Wainwright and deVries worked in seven studios: Looking Glass, The Maid's Room, Loho and Bearsville in New York, The Strongroom and Angel in London, and the Record Plant in Los Angeles. “This is my multicity, multicoastal album,” Wainwright says with a laugh. “It seems like this happens on every record of mine except for the first one, which was all in L.A. I get bored easy, I guess.”

According to deVries, each studio was selected for a specific reason. Looking Glass was used for the vibe and The Maid's Room for its “utterly noncorporate and homey feel,” deVries says. “We were there for the main New York City sessions, which were mainly Rufus and myself building up the tracks in Logic with a few instrumental overdubs.” During The Maid's Room dates, the crew moved over to Loho to record drum tracks.

The main band sessions were recorded at Bearsville. “We'd both always wanted to work there and it turned out to be a smart move,” deVries says. “The live area sounded fantastic, and with the very wintry conditions, it snowed us in for days at a time; in the rural environment, it made us really focused. As it happened, we were sadly the last session ever in Studio A.”

The Strongroom in London, where deVries has his own studio, was called on for its SSL console and mixing flexibility. Angel was used for the orchestral and choral recording dates. The Record Plant got tapped for the albums' final touches and for its Los Angeles location, where both Lenny Waronker and Robbie Robertson could listen to the tracks — “Their astute ears and wisdom were invaluable,” notes deVries.

John Holbrook, who engineered the Bearsville sessions, set up the dates with maximum possibilities in mind. “We needed to be able to go quickly from tracking a full rhythm section to overdubs or to Rufus doing solo piano and vocals,” he says. “We worked through a lot of music in a fairly short time.” Studio A's big room enabled them to have the drummer, bassist (the bass amp went in a box of baffles), keyboard player (set up with gobos) and guitar players (amps were set up in the iso booth near the control room) in the same room. “We also sometimes used Bearsville's movable gazebo vocal booth — which sits out in the room — for acoustic guitar and vocals or upright bass,” Holbrook adds. The control room hosted a MIDI station with a Kurzweil keyboard and several modules that deVries brought, which were all tied into the Pro Tools and Logic setup.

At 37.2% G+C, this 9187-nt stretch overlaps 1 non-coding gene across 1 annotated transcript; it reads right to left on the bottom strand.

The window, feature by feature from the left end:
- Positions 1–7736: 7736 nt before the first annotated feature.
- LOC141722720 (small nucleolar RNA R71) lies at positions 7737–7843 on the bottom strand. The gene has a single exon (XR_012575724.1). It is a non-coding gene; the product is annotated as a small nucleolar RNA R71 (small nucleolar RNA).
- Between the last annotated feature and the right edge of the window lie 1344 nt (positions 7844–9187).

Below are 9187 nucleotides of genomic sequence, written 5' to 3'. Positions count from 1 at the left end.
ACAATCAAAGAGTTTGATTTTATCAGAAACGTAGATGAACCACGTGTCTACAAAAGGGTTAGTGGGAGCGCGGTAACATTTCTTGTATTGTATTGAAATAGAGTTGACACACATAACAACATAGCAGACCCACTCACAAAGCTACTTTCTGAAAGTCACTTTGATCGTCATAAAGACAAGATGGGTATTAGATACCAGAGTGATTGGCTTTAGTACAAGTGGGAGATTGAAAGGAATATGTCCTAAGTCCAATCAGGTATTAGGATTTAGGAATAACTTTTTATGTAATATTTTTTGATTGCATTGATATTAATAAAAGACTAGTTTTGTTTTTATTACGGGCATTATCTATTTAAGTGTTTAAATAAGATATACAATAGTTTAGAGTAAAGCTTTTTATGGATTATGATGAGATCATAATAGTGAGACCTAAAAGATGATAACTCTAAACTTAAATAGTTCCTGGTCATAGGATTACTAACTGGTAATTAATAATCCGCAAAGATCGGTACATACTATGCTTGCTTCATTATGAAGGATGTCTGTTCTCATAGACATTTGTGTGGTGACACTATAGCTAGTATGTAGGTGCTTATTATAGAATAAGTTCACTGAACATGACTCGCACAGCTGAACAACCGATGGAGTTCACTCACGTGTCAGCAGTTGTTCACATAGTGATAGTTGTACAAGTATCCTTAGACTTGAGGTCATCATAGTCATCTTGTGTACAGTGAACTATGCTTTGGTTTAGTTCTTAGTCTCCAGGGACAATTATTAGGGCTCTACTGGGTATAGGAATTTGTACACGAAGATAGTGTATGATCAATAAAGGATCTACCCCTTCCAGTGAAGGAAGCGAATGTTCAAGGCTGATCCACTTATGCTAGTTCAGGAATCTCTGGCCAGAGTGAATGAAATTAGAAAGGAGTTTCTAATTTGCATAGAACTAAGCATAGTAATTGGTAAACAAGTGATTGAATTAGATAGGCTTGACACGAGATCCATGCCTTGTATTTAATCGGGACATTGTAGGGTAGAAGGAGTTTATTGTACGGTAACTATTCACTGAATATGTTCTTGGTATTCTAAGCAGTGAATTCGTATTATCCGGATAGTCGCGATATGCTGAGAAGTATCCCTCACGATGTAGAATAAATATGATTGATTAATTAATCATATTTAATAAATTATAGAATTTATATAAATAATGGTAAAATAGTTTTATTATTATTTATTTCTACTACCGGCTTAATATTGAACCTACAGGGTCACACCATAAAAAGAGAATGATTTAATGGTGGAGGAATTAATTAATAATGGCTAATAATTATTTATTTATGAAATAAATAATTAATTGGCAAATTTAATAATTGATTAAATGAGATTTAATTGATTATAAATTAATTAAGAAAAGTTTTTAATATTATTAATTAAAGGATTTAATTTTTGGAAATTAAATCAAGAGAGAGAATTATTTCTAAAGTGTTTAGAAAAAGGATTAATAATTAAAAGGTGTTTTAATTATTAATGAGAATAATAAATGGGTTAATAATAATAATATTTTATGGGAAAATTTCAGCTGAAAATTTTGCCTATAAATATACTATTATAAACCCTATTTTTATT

Holbrook's mic philosophy while at Bearsville was fairly simple: “We had several drummers so the setup changed a little bit for each guy,” he explains, “and we varied the amount of liveness by means of a beach umbrella and gobos around the kit. On some tunes, we tightened things up by lowering the umbrella and closing up the gobos. Either way, the ambient mics were printed on separate tracks for maximum flexibility.”

As for bass, Holbrook used a MusicValve tube DI, which is made by Nat Priest in New York, and a Neumann FET 47 on the amp, which was an SVT bottom driven by a B15 head. On electric guitars, a combination of Royer R121s (close) and tube 67s were used. For the acoustic guitar, he called on a vintage Neumann tube pencil mic, and pianos were miked with AKG 414s.